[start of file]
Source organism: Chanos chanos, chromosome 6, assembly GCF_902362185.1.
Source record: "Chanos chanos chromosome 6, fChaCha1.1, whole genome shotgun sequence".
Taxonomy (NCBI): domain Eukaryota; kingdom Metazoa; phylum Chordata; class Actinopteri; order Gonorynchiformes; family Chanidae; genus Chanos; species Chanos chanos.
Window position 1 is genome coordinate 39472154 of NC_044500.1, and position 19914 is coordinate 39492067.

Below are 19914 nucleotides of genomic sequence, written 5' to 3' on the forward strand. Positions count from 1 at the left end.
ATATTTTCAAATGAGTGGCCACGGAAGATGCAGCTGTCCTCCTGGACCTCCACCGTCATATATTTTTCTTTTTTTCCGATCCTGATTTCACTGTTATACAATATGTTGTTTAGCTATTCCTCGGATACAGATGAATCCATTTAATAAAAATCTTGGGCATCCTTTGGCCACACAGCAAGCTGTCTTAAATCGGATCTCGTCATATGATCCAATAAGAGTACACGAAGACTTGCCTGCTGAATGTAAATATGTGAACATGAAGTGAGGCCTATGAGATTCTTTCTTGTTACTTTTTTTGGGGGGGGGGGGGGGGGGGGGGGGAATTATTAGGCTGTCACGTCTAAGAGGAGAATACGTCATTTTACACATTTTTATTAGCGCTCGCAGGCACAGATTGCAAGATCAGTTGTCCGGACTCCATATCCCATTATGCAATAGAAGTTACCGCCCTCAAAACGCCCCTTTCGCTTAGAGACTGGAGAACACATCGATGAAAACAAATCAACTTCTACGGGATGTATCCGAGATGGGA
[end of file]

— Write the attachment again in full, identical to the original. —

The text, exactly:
Source organism: Chanos chanos, chromosome 6, assembly GCF_902362185.1.
Source record: "Chanos chanos chromosome 6, fChaCha1.1, whole genome shotgun sequence".
Taxonomy (NCBI): domain Eukaryota; kingdom Metazoa; phylum Chordata; class Actinopteri; order Gonorynchiformes; family Chanidae; genus Chanos; species Chanos chanos.
Window position 1 is genome coordinate 39472154 of NC_044500.1, and position 19914 is coordinate 39492067.

Below are 19914 nucleotides of genomic sequence, written 5' to 3' on the forward strand. Positions count from 1 at the left end.
ATATTTTCAAATGAGTGGCCACGGAAGATGCAGCTGTCCTCCTGGACCTCCACCGTCATATATTTTTCTTTTTTTCCGATCCTGATTTCACTGTTATACAATATGTTGTTTAGCTATTCCTCGGATACAGATGAATCCATTTAATAAAAATCTTGGGCATCCTTTGGCCACACAGCAAGCTGTCTTAAATCGGATCTCGTCATATGATCCAATAAGAGTACACGAAGACTTGCCTGCTGAATGTAAATATGTGAACATGAAGTGAGGCCTATGAGATTCTTTCTTGTTACTTTTTTTGGGGGGGGGGGGGGGGGGGGGGGGAATTATTAGGCTGTCACGTCTAAGAGGAGAATACGTCATTTTACACATTTTTATTAGCGCTCGCAGGCACAGATTGCAAGATCAGTTGTCCGGACTCCATATCCCATTATGCAATAGAAGTTACCGCCCTCAAAACGCCCCTTTCGCTTAGAGACTGGAGAACACATCGATGAAAACAAATCAACTTCTACGGGATGTATCCGAGATGGGA